Space and Emotional Experience in Victorian and Edwardian English Public School Dormitories

  • Jane Hamlett
Part of the Palgrave Studies in the History of Emotions book series (Palgrave Studies in the History of Emotions)


In the second half of the nineteenth century, boys at many English public schools lived apart from their teachers. This was typical in such institutions at the time, with most schools adopting the ‘house system’. While notionally under the control of housemasters, within these places pupils usually inhabited house rooms and open dormitories, which teachers seldom entered. This was a deliberate policy. Discussions of the open dormitory reveal that its spatial set-up — where boys were kept isolated from their masters but in very close proximity to their peers — was intended to have a distinct emotional effect. It was hoped that the judicious guidance of senior boys would set a good example to their juniors, contributing to their emotional education. Isolation, meanwhile, was supposed to encourage independence, creating self-governing individuals who were able to exercise self-control rather than being disciplined by the institution. The aim was the production of a moral system, in which the discipline of the self, body and emotions played an important part. This meant learning to control emotional expression, but also forming the right kind of attachments to others. The prefect system, in which a chosen group of senior boys were given the right to use physical discipline, and especially fagging, is notorious. However, it is important to remember that this had set cultural limits.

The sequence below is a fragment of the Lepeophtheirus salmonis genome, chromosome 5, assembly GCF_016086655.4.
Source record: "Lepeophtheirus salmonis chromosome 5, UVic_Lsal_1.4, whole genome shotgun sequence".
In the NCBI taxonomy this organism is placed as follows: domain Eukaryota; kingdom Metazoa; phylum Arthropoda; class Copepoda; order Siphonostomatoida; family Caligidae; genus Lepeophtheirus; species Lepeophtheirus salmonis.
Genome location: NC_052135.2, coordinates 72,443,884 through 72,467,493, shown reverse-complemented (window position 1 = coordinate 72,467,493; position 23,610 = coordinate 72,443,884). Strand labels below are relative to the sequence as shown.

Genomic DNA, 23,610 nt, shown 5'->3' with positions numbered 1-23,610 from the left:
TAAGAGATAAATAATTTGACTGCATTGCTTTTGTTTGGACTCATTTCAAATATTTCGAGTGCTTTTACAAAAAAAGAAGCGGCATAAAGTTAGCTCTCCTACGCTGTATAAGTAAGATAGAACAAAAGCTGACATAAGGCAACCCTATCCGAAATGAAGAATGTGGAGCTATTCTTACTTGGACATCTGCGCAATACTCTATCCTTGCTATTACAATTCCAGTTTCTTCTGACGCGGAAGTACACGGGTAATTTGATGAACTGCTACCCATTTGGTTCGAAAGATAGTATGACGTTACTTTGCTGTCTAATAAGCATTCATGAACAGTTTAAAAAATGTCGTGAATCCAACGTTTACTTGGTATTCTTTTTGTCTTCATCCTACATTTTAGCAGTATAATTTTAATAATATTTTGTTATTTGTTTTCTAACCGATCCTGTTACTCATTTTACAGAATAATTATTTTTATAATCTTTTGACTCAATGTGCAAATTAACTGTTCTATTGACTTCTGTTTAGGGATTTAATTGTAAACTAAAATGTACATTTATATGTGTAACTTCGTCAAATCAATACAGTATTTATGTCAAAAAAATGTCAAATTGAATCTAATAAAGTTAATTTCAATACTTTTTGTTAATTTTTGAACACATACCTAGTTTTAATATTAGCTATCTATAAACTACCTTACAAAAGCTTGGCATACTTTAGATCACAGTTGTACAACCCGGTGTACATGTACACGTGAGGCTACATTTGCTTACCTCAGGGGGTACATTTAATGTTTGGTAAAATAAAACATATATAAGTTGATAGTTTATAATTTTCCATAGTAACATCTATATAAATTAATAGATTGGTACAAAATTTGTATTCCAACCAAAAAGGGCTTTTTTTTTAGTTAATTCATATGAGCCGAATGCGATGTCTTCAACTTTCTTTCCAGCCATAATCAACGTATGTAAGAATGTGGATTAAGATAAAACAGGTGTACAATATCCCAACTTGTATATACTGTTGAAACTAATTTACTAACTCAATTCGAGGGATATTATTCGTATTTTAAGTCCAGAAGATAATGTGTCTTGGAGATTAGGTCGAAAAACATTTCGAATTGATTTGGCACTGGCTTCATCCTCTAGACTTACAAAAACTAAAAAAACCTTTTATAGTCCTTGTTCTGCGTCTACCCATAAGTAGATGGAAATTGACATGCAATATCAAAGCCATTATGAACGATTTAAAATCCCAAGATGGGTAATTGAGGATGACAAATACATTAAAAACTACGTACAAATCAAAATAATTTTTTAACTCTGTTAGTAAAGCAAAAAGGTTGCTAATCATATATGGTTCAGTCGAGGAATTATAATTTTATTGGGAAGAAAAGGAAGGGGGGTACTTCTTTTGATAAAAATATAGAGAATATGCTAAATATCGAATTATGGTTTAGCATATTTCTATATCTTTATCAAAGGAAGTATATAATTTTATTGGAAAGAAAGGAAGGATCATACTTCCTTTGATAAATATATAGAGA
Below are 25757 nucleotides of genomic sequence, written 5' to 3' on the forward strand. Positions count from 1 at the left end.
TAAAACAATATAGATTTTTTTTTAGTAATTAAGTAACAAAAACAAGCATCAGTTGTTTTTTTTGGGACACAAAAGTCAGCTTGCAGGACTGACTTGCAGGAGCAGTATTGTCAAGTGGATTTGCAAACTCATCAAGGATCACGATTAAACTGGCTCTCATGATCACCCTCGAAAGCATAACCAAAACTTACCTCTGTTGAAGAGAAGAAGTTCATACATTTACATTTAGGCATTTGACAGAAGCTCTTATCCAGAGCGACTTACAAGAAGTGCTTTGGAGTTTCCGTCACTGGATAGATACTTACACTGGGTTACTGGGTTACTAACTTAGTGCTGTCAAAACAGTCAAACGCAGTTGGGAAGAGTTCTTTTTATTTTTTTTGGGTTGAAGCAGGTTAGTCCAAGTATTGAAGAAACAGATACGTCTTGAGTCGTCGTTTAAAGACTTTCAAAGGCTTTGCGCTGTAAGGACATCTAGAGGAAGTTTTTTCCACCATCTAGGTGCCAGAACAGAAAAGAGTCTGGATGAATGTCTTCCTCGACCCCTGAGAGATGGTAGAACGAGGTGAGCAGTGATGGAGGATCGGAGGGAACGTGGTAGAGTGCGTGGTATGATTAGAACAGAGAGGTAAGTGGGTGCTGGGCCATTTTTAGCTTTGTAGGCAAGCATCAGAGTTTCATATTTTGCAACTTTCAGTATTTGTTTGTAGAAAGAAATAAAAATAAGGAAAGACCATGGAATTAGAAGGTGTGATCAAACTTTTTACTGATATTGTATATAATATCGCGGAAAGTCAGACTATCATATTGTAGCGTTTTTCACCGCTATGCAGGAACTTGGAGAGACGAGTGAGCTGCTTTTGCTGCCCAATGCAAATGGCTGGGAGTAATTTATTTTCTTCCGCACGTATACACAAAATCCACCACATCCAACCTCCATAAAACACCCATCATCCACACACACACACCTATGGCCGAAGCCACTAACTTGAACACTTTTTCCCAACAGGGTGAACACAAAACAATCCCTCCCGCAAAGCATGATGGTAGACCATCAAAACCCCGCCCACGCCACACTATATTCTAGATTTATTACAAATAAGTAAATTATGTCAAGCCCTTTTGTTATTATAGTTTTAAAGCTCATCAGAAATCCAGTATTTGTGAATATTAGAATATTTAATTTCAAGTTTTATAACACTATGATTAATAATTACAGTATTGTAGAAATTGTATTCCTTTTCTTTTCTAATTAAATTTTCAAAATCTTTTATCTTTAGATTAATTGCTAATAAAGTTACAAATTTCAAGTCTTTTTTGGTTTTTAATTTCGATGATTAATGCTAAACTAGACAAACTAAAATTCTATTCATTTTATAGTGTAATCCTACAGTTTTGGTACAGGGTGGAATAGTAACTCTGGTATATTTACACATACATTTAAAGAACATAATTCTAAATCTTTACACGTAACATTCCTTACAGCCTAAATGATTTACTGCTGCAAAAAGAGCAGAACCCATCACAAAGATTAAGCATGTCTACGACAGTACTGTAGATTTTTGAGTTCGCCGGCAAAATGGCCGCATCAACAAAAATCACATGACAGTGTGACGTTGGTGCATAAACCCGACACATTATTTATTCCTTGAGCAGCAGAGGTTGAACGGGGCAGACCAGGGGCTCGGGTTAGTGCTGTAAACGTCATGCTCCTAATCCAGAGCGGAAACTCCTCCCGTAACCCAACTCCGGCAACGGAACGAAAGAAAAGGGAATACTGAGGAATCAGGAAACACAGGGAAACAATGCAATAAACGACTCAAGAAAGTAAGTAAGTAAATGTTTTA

Public School Emotional Experience Corporal Punishment House System Personal Space 
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© Jane Hamlett 2015

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  • Jane Hamlett

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